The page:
It would have been a big surprise if President Christodoulides had gone to his first Pasydy conference not bearing gifts. Pandering to the civil servants at their annual conference is a tradition all presidents have honoured, and nobody expected Christodoulides to break with the past.
Addressing the opening of the 60th annual conference of Pasydy on Tuesday, the president announced that from next year the government would restore the shift allowance and overtime pay for civil servants and these would be fully restored by the end of 2025. He also spoke about the evolution of the civil service into a “more flexible, more productive, more effective mechanism,” that would modernise the mode of operation of public administration.
Such comments are also a fixture in the presidential address to the union’s conference, although nobody expects them to come to anything as Pasydy has traditionally blocked any attempts at change by the government aimed at improving efficiency. The president still feels duty-bound to pay lip service to improvements, like utilising modern technology.
But if the government intends to utilise modern technology, why had it submitted a bill for the opening up of 1,536 first appointment jobs in the civil service? The bill also envisages the opening of 315 jobs in the broader public sector. Yet the president, in his election campaign had repeatedly spoken about the digitalisation of the state sector. This would surely reduce staffing needs, even though he did not mention this.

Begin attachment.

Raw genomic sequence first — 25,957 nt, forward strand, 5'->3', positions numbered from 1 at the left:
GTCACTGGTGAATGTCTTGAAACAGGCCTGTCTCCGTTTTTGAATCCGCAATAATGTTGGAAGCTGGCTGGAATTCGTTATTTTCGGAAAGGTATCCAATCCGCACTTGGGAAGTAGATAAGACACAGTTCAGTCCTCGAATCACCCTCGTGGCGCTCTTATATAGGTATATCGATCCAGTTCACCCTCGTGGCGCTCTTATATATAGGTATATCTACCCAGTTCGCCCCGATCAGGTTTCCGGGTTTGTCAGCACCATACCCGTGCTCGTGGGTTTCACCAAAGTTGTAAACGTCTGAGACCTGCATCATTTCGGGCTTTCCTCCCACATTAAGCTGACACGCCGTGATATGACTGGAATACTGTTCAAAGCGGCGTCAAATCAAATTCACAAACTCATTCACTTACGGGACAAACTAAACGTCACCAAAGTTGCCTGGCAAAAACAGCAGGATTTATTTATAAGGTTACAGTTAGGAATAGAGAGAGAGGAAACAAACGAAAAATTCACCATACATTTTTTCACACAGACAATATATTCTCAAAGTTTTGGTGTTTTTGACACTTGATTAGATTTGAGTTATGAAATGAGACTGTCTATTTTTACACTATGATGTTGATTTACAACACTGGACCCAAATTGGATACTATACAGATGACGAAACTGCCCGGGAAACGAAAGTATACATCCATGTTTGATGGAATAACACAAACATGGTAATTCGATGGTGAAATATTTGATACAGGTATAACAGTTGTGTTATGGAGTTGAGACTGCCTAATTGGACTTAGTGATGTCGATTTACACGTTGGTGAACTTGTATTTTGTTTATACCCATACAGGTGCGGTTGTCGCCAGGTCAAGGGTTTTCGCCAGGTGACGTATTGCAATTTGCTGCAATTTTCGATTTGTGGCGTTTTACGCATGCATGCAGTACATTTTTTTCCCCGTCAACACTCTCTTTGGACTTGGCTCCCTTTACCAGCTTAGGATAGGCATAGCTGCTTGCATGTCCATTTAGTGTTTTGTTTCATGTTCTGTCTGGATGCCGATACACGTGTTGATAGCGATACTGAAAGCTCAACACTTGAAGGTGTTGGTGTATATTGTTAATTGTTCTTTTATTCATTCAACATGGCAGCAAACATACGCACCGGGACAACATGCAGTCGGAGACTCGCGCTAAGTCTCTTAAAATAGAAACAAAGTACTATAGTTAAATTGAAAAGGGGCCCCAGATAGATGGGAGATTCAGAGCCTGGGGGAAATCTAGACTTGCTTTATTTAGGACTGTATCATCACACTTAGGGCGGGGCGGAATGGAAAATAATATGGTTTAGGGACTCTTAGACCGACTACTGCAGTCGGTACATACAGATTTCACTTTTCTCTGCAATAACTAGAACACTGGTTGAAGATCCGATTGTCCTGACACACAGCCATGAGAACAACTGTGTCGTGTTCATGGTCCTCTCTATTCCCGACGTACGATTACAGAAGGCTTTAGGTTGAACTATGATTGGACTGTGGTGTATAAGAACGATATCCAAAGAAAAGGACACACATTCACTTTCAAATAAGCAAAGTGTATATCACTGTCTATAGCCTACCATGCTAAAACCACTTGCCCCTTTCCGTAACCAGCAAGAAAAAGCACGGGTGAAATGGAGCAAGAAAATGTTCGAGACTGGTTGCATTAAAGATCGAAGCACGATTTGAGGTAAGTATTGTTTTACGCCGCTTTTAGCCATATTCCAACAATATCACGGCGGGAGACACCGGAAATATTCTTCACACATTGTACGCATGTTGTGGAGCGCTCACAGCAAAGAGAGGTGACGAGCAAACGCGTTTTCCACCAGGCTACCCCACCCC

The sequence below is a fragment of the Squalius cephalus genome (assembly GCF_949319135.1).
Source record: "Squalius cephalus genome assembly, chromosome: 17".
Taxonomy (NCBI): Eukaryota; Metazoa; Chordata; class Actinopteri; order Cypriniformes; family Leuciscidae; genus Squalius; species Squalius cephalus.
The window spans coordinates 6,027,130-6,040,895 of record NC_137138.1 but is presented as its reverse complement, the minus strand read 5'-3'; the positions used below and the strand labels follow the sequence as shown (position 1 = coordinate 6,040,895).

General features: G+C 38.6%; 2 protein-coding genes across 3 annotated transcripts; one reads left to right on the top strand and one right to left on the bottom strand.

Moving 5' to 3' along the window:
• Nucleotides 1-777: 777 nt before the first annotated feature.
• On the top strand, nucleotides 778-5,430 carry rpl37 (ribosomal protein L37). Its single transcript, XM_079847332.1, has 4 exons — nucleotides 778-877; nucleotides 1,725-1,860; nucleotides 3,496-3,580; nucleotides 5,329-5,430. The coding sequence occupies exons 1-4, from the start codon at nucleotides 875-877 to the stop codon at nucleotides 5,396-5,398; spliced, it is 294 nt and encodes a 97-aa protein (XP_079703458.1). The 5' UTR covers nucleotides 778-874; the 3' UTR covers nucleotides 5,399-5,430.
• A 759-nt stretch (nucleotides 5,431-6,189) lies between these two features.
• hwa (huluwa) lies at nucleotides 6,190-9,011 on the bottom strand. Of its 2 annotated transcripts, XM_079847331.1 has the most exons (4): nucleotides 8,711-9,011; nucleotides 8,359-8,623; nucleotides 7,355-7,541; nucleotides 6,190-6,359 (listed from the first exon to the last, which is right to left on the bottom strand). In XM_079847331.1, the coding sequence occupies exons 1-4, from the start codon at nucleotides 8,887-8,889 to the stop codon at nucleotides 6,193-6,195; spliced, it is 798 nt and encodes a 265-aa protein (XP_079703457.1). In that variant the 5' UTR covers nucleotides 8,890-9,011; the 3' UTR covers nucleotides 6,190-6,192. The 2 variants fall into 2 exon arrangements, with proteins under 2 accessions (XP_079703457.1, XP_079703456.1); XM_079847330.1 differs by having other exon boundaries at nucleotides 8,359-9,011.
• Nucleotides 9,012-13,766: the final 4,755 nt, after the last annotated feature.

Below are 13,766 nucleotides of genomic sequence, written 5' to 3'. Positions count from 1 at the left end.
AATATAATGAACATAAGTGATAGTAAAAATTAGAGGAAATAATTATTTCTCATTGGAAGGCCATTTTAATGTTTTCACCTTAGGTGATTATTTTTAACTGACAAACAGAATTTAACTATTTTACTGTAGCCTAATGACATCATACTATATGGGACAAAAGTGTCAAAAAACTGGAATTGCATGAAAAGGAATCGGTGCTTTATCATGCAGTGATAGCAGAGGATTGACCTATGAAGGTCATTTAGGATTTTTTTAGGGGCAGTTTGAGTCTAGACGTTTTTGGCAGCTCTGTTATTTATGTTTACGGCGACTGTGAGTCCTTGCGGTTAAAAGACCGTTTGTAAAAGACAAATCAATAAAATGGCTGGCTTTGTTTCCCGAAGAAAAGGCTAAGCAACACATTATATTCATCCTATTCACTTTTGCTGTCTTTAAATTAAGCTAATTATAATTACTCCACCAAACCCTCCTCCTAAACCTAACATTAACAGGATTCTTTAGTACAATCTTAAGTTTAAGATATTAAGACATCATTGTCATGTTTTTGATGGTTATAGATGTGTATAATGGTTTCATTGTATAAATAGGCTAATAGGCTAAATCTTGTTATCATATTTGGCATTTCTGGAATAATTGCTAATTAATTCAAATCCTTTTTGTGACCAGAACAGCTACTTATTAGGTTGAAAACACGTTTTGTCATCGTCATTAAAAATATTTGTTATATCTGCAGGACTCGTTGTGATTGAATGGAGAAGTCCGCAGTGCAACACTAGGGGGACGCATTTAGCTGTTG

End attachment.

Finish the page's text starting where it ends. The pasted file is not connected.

It seems absurd that the state would be preparing for digitalisation by hiring another 1,536 civil servants. If anything, it should be setting a target of reducing the number of civil servants over the next three years rather than increasing them to pre-digitalisation levels and pushing up the public payroll.
Deputies at the House finance committee on Monday refused to give the go-ahead to the opening of the jobs and have asked for explanations from the finance ministry about the proposed mass recruitment of civil servants. While acknowledging there may be a need for extra staff in some departments, deputies could not accept, quite rightly, the opening up of all the posts demanded by the government was justified.
The government could blame the Anastasiades government, which had taken the decision for the opening up of the jobs and included a provision in the state budget, but it had no obligation to implement the decision, given its commitment to digitalisation. In the rest of the world digitalisation is seen as a way of cutting costs because it makes many jobs redundant. In Cyprus, the government seems determined to buck the trend. The digitalisation of the state will coincide with a much higher payroll.